B Parallax method

1. May 3, 2016

rtd

iam in class 11th iam suffering from a great difficulty to understand parallex method , inspite of book's example

2. May 3, 2016

phinds

Explain what you think the parallax (not "parallex") method is and what it does. That is, tell us how you see it and be more explicit about what you aren't following in the explanation in your book.

3. May 3, 2016

Tazerfish

In the parallax method you look at something(prabably a star) from different positions.
The trick is that an approximately infinitely far away object does not seem to move anywhere.
Even if you change your position.
For example you don't see the sun move in response to your movement.
It stays where it is in the sky, no matter where you are or how you move.
(assuming you don't move somewhere entirely different on the planet)
The thing you are looking at however does move if you change your position.
You will see that the finger seems to change its position relative to the background.
By examining how much its position changes you can determine the distance you are away from it.
http://lcogt.net/files/styles/fourcol-image/public/spacebook/Parallax%20schematic.png [Broken]
In astronomy the "moving your head" is done by looking at the object from two opposite points on the earths orbit.

You might be able to see that the parallax angle does not only appear where it is drawn in but it is also half the difference in apparent position in the object.
So by measuring the angle and because we know the diameter of the earths orbit we can determine the distance from the star.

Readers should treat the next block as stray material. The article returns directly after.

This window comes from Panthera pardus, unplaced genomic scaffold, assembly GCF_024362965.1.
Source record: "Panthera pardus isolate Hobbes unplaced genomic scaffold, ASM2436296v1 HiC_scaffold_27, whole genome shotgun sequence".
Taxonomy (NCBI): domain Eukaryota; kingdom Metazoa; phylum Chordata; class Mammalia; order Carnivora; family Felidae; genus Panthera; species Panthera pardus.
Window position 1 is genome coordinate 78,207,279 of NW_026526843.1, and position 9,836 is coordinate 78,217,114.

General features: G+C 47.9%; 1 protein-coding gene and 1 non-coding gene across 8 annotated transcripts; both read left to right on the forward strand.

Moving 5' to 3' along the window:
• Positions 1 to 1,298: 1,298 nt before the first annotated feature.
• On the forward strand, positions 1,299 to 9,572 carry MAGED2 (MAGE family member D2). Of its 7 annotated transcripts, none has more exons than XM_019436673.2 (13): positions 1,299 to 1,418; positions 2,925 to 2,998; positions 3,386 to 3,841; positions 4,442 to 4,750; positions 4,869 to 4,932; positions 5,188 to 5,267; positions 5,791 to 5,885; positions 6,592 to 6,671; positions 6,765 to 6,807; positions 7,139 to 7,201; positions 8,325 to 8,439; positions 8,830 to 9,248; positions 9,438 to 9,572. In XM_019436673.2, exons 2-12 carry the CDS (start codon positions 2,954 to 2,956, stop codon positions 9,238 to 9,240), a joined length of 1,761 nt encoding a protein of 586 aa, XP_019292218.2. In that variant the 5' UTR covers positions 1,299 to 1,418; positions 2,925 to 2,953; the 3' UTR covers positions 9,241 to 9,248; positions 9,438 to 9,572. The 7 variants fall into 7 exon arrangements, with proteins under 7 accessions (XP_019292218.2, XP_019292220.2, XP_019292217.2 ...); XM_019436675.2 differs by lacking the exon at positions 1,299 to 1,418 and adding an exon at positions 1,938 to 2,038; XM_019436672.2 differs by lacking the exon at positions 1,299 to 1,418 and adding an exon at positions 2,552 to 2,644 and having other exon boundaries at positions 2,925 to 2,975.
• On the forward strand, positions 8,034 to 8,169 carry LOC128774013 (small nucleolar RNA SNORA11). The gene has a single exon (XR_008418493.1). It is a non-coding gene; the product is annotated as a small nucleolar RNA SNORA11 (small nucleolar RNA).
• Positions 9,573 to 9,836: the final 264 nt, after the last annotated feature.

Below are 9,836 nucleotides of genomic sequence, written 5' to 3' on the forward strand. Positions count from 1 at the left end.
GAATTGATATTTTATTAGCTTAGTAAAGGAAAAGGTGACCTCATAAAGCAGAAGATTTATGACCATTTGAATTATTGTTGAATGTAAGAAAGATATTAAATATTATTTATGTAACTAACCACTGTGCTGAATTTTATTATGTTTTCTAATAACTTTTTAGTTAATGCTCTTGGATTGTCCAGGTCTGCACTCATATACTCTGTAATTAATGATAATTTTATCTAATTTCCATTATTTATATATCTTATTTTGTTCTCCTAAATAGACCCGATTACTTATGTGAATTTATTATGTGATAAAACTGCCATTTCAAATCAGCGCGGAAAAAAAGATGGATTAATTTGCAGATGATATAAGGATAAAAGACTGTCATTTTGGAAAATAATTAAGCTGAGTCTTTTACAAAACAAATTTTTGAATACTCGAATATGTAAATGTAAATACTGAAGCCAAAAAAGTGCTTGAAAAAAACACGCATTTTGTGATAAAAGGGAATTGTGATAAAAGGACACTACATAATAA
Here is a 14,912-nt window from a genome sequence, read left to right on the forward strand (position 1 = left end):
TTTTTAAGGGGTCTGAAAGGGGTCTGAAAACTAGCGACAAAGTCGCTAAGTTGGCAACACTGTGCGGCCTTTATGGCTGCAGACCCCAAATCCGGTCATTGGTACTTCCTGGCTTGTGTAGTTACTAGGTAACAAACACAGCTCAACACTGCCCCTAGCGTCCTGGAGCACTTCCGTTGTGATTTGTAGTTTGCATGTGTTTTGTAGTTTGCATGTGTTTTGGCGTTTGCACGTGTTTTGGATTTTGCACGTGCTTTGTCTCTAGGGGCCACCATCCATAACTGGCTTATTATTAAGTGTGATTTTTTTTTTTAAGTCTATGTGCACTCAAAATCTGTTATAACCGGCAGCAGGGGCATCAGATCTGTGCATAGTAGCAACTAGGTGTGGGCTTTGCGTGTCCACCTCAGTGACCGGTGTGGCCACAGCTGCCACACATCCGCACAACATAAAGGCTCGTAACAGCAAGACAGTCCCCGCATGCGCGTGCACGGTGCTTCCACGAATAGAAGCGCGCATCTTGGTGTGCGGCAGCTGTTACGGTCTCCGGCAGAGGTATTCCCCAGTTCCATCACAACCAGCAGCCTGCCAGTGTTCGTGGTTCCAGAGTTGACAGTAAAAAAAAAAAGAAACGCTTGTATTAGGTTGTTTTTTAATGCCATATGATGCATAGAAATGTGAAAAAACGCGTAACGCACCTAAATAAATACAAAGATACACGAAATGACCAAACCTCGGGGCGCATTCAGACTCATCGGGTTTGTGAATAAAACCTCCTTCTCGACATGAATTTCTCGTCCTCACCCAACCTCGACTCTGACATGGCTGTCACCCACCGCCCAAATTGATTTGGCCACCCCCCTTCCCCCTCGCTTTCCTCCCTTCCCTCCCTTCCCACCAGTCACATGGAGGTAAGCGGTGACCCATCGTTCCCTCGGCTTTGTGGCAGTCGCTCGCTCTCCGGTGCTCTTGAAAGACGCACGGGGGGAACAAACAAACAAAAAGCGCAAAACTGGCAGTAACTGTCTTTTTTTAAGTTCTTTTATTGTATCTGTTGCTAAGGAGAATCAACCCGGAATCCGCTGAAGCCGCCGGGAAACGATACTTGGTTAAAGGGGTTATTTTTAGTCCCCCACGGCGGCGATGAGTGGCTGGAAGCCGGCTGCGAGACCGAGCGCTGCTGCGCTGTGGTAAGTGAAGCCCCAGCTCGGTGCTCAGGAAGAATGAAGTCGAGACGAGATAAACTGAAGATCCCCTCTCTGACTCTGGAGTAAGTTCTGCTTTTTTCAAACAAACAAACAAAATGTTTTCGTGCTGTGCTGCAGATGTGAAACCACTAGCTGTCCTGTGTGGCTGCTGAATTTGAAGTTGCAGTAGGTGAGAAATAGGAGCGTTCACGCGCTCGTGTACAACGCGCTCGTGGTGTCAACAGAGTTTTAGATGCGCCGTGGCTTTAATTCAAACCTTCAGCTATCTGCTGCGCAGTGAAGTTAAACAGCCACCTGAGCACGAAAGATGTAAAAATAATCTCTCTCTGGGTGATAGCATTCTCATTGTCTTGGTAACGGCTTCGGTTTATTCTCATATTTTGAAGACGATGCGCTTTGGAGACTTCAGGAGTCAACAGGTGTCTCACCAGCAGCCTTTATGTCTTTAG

Last edited by a moderator: May 7, 2017
4. May 3, 2016

rtd

will you please tell me a solved example ?

5. May 3, 2016

Tazerfish

Well i have never solved one of these ...
But i am gonna give it a try.
$tan(\Phi)=\frac {r}{d}$
would make sense to me
(it might be wrong)

Phi is the parallax angle drawn in in the picture
r is the radius of the earths orbit
d is the distance to the star

solve it and you're done

6. May 3, 2016

rtd

thank u so much

7. May 3, 2016

Tazerfish

Remember it might be wrong ....
Especially since the earths orbit is elliptical.(that makes the "radius" thing an approximation )
And you'll have to be careful to check whether your parallax angle is the one drawn in or the difference in position of the star.(that is just twice the angle that has been drawn in) Then you use twice the radius or just the diameter of the earths orbit

8. May 3, 2016

okkk

9. May 3, 2016

Tazerfish

ok
The equation seems to be right...

You see the parallax angle is always half the angle between the position of the stars.(that would be the angles drawn in in this one)
so dont worry about that thing with the angle.